I could be there a while if you want all sorts of colors. I could give you some basic colors that could use or edit in PhotoShop (as I said the colors can be edited easily just by using the hue/saturation option tool, red or green will become a full tinted royal blue or purple and vise versa). Or I could give you a transparacy in black and white then you could just place it on top of a basic color background.
but i must say..i never really liked this guy! (girl?! whatever!) Silvester cartoons were even better when he was chasing Speedy or that kangaroo (with his nephew staring as his sidekick)... the only time i like him was in the Carrotblanca short! where tweety showed us his real face XD (just joking of course)
I don't think even WB have made up their mind about Tweety's gender, though originally 'he' is male. Him being a girl would assist with the lack of female stars however.
I don't really get why so many don't like Tweety. At least Tweety had a distinct character. Speedy and Hippety Hopper had little personality and spotlight in comparison (Speedy could be more sympathetic, though usually when paired with a different villain, like Daffy of all people). Also Tweety did at least seem like the underdog at times with Sylvester actually being somewhat mallicous and cunning (he did actually end up in the cat's mouth at times, even if it didn't have quite the expected result; 'oh goody, a choo choo twain' ). Against the other two however, he was often downright pitiful, and you ended up feeling more for the villain as he was battered by an invincible hero (and by a disgusted spectator in the case of some of the Hippety Hoppers).
The later LT shorts seemed to focus more on fall-guy scenarios and heroes such as Bugs and Porky seemed to become one dimentional and unsympathetic as a result. The Road Runner cartoons were conceived deliberately as such while Friz Frieleng continued to convieve numerous villains because he felt Bugs was 'bullying' Elmer.
I admit Carrotblanca was one of the better revival projects. I prefer the ones when they actually try to make their own takes on the characters rather than just make 'A Wild Hare' or 'Duck Dodgers' rehashes.
Sometimes, but for others the Speedy cartoons seemed a little screwed up. In Gonzales Tamales for example, Speedy is a womanizer and the other mice trick Sylvester into attacking him for revenge. The cat, despite not even being a real villain this time, takes another sound beating.
It seemed McKimson usually made the shorts where Speedy is more sympathetic, while Freleng made the ones where he was a Road Runner type prop. Freleng was also responsible for most of the ones featuring Sylvester rather than Daffy or some other one timer villain. Each director seemed to have their own pros and cons depending on the characters they used (when you talk to big LT fan, they will usually tell you not just their fave character but their fave director's interpretation of them).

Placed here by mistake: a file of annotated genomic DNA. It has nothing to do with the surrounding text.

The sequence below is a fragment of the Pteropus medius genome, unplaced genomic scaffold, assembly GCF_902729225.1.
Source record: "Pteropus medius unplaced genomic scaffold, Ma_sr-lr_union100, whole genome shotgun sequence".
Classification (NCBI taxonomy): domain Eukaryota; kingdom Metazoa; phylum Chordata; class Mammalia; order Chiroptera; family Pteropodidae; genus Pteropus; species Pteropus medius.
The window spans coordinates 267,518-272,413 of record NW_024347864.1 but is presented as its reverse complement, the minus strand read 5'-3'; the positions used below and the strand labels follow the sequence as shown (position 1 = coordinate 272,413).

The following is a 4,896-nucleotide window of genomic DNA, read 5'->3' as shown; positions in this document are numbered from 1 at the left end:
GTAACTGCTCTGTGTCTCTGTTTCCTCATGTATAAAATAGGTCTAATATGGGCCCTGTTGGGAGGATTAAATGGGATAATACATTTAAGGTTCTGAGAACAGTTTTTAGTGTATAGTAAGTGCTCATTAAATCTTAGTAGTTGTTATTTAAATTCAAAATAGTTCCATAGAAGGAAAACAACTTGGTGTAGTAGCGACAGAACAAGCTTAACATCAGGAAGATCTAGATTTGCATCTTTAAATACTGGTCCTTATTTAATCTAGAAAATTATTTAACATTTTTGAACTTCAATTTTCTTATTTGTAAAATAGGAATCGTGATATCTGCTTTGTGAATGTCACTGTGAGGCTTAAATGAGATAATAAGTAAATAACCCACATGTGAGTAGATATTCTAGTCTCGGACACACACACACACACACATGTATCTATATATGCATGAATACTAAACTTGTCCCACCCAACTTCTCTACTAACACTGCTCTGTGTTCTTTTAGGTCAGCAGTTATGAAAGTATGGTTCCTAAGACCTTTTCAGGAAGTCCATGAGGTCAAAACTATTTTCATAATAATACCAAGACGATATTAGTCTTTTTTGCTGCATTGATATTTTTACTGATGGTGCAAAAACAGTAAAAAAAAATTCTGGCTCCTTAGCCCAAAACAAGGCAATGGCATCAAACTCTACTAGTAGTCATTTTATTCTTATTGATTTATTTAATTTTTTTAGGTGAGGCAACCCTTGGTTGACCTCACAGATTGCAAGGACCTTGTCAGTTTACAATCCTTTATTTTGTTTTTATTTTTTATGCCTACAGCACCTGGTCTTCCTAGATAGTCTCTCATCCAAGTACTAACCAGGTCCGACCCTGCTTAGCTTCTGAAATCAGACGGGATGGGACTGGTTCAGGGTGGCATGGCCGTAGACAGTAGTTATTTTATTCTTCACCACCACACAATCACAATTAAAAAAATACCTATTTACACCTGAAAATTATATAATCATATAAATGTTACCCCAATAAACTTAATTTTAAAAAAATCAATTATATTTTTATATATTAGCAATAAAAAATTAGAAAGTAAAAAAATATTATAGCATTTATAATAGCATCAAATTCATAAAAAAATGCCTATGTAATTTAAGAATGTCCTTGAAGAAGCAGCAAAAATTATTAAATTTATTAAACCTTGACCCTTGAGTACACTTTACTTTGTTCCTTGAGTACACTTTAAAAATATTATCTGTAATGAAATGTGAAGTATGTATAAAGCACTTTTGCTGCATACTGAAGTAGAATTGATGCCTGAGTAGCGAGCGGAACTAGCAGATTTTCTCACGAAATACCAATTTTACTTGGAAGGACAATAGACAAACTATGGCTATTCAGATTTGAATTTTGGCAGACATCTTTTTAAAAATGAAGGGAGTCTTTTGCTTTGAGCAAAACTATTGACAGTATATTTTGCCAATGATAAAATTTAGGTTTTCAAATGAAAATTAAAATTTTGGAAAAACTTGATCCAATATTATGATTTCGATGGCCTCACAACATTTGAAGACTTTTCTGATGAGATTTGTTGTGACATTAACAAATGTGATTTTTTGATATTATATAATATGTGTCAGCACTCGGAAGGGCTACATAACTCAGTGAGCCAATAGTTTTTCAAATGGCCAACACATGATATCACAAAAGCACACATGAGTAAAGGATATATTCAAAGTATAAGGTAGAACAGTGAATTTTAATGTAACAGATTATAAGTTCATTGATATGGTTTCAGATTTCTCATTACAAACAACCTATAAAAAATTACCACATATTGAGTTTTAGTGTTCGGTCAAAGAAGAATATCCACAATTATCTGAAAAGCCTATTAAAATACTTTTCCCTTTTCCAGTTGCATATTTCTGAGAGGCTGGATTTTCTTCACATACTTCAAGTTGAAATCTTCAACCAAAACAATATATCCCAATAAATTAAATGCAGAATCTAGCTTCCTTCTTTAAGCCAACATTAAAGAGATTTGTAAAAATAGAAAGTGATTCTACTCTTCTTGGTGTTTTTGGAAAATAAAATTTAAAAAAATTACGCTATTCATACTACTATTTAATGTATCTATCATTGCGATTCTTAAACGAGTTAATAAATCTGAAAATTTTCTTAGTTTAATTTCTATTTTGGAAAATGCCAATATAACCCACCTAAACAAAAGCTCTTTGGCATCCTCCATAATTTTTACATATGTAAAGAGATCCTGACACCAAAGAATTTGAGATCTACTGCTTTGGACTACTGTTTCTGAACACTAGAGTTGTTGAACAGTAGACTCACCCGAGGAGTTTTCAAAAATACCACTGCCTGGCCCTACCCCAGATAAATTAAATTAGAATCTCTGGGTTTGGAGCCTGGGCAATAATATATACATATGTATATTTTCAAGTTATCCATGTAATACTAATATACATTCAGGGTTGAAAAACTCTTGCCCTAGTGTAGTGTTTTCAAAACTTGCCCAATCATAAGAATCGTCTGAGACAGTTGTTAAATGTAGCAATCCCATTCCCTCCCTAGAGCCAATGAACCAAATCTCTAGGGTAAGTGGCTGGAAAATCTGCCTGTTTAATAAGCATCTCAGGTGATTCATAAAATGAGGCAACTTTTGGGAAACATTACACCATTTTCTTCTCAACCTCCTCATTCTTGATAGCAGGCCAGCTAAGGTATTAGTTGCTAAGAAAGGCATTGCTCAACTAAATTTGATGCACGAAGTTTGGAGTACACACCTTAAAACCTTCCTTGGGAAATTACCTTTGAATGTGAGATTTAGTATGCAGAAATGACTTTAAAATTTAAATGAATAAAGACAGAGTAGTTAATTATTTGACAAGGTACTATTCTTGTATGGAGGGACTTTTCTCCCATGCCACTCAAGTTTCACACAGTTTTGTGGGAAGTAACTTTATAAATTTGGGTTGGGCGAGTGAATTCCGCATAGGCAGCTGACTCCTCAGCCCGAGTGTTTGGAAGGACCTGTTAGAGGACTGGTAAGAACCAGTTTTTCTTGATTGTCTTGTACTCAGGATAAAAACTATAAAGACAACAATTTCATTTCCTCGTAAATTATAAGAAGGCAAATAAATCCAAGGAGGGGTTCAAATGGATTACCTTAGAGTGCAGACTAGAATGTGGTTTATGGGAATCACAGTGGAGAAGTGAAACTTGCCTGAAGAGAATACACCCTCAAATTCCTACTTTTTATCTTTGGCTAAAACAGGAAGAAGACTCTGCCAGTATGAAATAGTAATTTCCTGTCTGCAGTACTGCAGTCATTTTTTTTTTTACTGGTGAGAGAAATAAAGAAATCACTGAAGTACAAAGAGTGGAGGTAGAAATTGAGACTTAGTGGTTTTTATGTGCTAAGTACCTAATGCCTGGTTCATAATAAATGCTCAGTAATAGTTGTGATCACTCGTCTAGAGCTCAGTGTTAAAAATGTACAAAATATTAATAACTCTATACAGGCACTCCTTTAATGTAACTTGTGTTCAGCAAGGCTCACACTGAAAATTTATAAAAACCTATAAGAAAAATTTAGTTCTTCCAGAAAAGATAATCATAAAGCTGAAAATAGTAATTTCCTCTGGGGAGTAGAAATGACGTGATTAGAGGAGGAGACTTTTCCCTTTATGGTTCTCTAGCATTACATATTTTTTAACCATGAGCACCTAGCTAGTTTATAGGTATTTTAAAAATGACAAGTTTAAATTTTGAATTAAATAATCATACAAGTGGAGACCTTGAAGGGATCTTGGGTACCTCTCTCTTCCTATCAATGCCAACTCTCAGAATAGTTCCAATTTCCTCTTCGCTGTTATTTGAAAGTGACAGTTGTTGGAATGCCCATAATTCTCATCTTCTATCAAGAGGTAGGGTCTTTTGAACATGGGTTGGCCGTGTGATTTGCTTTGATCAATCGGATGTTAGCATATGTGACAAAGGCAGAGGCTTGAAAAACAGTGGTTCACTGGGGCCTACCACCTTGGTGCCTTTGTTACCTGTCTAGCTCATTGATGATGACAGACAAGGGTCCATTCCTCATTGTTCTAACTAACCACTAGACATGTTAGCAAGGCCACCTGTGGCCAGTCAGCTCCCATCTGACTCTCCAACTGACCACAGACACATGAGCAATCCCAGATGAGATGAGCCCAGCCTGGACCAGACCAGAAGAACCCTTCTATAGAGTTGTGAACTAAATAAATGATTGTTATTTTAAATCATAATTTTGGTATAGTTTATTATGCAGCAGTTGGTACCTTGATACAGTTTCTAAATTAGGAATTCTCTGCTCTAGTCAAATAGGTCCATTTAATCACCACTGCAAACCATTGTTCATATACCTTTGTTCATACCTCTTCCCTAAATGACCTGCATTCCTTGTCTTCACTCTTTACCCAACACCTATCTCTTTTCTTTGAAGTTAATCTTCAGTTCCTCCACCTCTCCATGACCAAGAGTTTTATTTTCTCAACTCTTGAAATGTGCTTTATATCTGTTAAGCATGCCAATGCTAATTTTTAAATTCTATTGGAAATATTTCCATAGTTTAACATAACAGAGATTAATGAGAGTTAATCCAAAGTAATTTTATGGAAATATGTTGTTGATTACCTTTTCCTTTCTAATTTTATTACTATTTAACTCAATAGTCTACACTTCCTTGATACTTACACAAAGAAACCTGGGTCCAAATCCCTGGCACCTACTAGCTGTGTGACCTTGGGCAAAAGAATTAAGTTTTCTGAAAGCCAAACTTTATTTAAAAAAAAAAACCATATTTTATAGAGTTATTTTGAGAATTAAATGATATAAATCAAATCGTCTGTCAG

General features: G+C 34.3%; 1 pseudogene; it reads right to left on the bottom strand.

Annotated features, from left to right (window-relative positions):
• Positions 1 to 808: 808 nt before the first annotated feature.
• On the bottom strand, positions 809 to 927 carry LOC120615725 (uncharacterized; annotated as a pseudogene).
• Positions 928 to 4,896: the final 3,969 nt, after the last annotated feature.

Of course there's nothing to help if you just don't like the character.
As I said he did have strong points. While his Speedy wasn't very good, I liked how Freleng developed Bugs and Sylvester (which was probably just as well, most of his later shorts consist of at least one of these two characters). Some other interpretations go to McKimson, mainly because he was more versatile with most of them and abided to the original 40s conventions more (eg. Daffy, Porky). While I know I'm a minority here, I'm actually not very fond of Jones' interpretations, mainly because he was too formulaic and thus was responsible for a lot of repetitive, one gag personalities.
Chuck did use a lot of running jokes through his work but i guess that's why a lot of people like his cartoons/Tom&jerry's. it may be repetitive but the trick is how to use a similar situation in a different telling.
I like some of his bugs bunny early shorts but not all of his cartoons.
in another idea, did you check some of the really recent Looney tunes shorts? those who were conceived for a revival if the movie Back in action would have done better?
Maybe, but you have to admit his Bugs and Daffy weren't as whole as other earlier interpretations. His Porky also became a near lifeless sidekick. It worked as an addition like others' work but it became a problem when they decided to make them THE definative versions of the character. I could see McKimson and Clampett's work getting overshadowed by legendary stuff like Rabbit Fire and Duck Dodgers but not by their slightly retooled rehashes like Rabbit Seasoning and Deduce You Say. I truthfully began to truly like the characters when I saw some of the earlier public domain shorts and thus saw the two different sides of the character.
I've heard Jones actually disowned some of his earlier more diverse work, he apparently didn't have a fondness for screwball characters like early Daffy or Woody Woodpecker.
I've heard about those shorts, it's a shame they didn't take off. In an interview the producer actually claimed he was going to appeal to older traits as well as Jones and Freleng's newer ones (eg. make Porky a main star again, use the 'fuller' mid-evolution Daffy of McKimson's as well as use other obscure characters like Petunia Pig and Hubie and Bertie eventually). At least we got Porky's first solo short in about 50 years though. I've heard the finished shorts aren't very popular however.
Interesting, the official site's webtoons, though obviously low-quality flash shorts, seem to follow some of these ethics and reference both the old and new concepts (some of the better ones are the retro Porky vs Daffy ones).